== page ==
Lucid Culture

JAZZ, CLASSICAL MUSIC AND THE ARTS IN NEW YORK CITY

Catchy, Thoughtful, Purposeful Guitar Instrumentals and a Bed-Stuy Gig by Guitarist Ryan Dugre

Do you ever wonder what the few competent musicians who play indie rock actually do on their own time, when they’re not jumping from one hired-gun gig to the next? Guitarist Ryan Dugre’s gently captivating, tersely tuneful new album The Humors – streaming at Bandcamp – is one answer to that question. Dugre plays much of it solo, both electric and acoustic, varying his textures, using a lot of loops. He has a pastoral streak as well as a penchant for rainy-day pensiveness. A lot of this you could call Bil Frisell Junior. Dugre is playing C’Mon Everybody on April 15 at 8 PM; cover is $10.

For a minute – and that’s about it – the album’s opening track, irts Tide, sounds like it’s going to linger in careful, mannered, peevishly unresolved indie territory…then Dugre introduces a disarmingly pretty, wistful theme, and ends up completely flipping the script with it. It’s a song without words worthy of Frisell.

Tasty, watery, tremoloing chorus-box sonics contrast with a spiky, Americana-tinged, fingerpicked melody in Mateo Alone. Dugre picks out a hushed, calmly steady, baroque-tinged tune over orchestral washes in Bali, up to a moody, feathery arrangement for strings. New June is a tantalizing miniature: Dugre could have taken this shift from hints of psychedelic majesty to jazz exploration much further than he does..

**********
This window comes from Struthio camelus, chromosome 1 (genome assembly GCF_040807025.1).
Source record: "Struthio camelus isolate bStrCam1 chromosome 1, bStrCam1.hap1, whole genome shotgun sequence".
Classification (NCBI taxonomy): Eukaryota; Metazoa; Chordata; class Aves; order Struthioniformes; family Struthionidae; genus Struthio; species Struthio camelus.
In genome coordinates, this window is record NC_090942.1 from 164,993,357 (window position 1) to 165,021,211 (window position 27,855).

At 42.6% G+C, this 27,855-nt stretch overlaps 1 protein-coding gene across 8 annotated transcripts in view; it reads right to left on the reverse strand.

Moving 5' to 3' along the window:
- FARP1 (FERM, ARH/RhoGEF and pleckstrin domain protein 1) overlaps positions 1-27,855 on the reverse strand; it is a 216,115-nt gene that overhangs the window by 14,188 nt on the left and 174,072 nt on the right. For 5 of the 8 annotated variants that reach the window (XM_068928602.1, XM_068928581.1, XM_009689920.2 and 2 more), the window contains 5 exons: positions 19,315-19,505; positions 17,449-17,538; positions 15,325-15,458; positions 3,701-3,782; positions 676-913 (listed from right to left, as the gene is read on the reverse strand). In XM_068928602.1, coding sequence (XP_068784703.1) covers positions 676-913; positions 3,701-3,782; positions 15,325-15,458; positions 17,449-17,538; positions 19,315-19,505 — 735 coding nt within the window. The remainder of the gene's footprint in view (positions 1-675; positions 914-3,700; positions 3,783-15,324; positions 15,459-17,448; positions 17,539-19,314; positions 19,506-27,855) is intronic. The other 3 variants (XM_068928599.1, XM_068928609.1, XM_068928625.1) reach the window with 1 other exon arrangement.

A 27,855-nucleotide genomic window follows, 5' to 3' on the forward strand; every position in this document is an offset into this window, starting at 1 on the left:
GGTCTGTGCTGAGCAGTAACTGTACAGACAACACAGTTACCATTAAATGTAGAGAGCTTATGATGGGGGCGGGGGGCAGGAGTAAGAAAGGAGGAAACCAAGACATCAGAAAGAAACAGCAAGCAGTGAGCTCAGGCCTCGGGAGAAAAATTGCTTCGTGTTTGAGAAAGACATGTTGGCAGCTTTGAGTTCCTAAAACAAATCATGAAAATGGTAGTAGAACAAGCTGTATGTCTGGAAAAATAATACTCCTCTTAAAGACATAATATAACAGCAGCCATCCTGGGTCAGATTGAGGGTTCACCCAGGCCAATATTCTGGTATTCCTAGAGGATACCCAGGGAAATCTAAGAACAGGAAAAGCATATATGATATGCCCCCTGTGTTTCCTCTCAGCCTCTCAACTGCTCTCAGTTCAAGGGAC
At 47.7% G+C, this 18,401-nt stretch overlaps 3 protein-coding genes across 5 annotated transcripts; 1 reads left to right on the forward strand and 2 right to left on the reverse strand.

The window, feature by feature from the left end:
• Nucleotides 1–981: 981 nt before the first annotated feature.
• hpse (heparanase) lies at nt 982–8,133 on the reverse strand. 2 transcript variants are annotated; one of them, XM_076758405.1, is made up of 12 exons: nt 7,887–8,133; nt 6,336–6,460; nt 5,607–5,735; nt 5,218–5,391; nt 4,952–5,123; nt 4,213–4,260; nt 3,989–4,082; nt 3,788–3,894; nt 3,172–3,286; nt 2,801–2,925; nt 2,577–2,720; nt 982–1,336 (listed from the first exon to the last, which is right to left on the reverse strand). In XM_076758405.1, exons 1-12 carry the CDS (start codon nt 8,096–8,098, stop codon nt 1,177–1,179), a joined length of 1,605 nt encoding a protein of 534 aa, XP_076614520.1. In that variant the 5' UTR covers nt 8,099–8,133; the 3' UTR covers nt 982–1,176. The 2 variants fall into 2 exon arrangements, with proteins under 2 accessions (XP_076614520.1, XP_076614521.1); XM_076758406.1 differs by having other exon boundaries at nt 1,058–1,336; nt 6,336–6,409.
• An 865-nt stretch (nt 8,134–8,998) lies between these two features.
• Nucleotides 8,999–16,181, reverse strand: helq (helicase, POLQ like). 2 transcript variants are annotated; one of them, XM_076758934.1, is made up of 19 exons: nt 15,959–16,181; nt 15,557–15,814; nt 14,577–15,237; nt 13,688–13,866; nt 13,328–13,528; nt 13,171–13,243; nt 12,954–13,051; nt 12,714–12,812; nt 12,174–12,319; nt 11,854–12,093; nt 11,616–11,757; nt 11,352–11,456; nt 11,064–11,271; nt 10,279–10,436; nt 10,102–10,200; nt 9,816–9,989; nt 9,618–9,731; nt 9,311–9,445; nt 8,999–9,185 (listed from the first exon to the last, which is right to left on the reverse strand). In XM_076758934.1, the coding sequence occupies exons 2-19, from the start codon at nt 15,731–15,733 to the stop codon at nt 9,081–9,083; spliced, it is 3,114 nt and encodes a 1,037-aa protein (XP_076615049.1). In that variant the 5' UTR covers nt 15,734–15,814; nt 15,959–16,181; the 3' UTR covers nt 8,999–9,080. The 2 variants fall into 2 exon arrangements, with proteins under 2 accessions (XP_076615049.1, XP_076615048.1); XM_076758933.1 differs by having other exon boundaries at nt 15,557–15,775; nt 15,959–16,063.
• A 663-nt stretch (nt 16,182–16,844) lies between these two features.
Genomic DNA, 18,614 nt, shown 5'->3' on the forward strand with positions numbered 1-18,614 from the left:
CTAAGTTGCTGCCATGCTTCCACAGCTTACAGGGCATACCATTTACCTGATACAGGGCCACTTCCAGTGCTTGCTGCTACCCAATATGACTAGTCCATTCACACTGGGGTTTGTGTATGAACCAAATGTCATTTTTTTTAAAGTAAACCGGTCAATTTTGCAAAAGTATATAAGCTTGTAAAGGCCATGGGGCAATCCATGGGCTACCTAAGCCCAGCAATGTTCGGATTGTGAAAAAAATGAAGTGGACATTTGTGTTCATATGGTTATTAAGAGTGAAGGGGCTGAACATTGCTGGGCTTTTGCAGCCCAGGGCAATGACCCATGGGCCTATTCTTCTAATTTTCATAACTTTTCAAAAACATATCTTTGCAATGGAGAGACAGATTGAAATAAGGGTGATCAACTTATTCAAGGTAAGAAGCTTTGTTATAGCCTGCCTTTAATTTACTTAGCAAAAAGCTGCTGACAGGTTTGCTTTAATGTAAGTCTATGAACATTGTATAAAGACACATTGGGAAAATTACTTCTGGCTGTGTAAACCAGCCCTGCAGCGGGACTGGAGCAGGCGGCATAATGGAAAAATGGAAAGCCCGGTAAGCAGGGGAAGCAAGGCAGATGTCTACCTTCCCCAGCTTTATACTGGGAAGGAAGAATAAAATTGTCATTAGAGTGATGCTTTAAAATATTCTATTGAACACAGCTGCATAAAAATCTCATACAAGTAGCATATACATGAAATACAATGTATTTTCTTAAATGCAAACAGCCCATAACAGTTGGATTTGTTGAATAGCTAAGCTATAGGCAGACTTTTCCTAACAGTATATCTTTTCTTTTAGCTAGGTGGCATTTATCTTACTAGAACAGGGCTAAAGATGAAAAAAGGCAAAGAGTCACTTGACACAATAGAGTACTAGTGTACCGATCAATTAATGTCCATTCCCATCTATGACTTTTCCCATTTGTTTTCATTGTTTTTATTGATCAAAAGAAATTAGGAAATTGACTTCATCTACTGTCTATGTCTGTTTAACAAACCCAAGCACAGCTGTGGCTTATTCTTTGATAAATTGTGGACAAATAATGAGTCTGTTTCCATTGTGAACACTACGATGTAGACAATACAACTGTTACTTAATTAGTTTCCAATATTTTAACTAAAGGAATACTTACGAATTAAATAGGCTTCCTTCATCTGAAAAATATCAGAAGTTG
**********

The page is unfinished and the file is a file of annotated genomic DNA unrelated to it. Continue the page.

He returns to spare, casually strolling, brooding Frisellian territory with Smoke From Above, the strings once again adding wary ambience. The alternately pulsing and resonant Wild Common is assembled around coy echo effects, as is High Cloud, the album’s most hypnotically loopy number.

Tonight is a Lynchian, Britfolk-tinged ballad without words, a clinic in implied melody and arguably the album’s most impactful track. In a lot of ways, the stately title cut is an apt summation of the album, part baroque, part Beatles. The concluding number, In Tall Grass, is aptly titled, a summery, vintage soul-tinged tableau. Whether you call this pastoral jazz, soundtrack music or Americana, it’s a breath of fresh, woodsy air.

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April 9, 2019 Posted by | jazz, Music, music, concert, review, Reviews | , , , , , , , , , , , | Leave a comment

A Musical Power Couple Salute the Bravery and Fortitude of the Millions Who Made the Great Migration

Saturday night at Carnegie Hall, historian Isabel Wilkerson related the story of a black American soldier from South Carolina who joined the army in World War I to escape the oppressive conditions of Jim Crow. After the war, he returned triumphantly to his hometown, in uniform. At the train station, he was met by a group of white supremacists who demanded he take off his uniform and walk home in his underwear. The soldier refused. A few days later, he was lynched. The murder was never investigated.

As Wilkerson finished with the narrative, singer Alicia Hall Moran and her jazz pianist husband, Jason Moran, launched into a blithe, whistling take of the old vaudeville hit How Ya Gonna Keep ‘Em Down on the Farm (After They’ve Seen Paree). That crushing sarcasm spoke to the evening’s theme: the legacy of the Great Migration, where six million black American citizens wound up following the road and the train tracks north to escape the hideous antebellum conditions that the southern states reinstated after Union troops withdrew in 1877. We all know the ugly story: until the Civil Rights Movement, it was almost as if the Confederates won the war.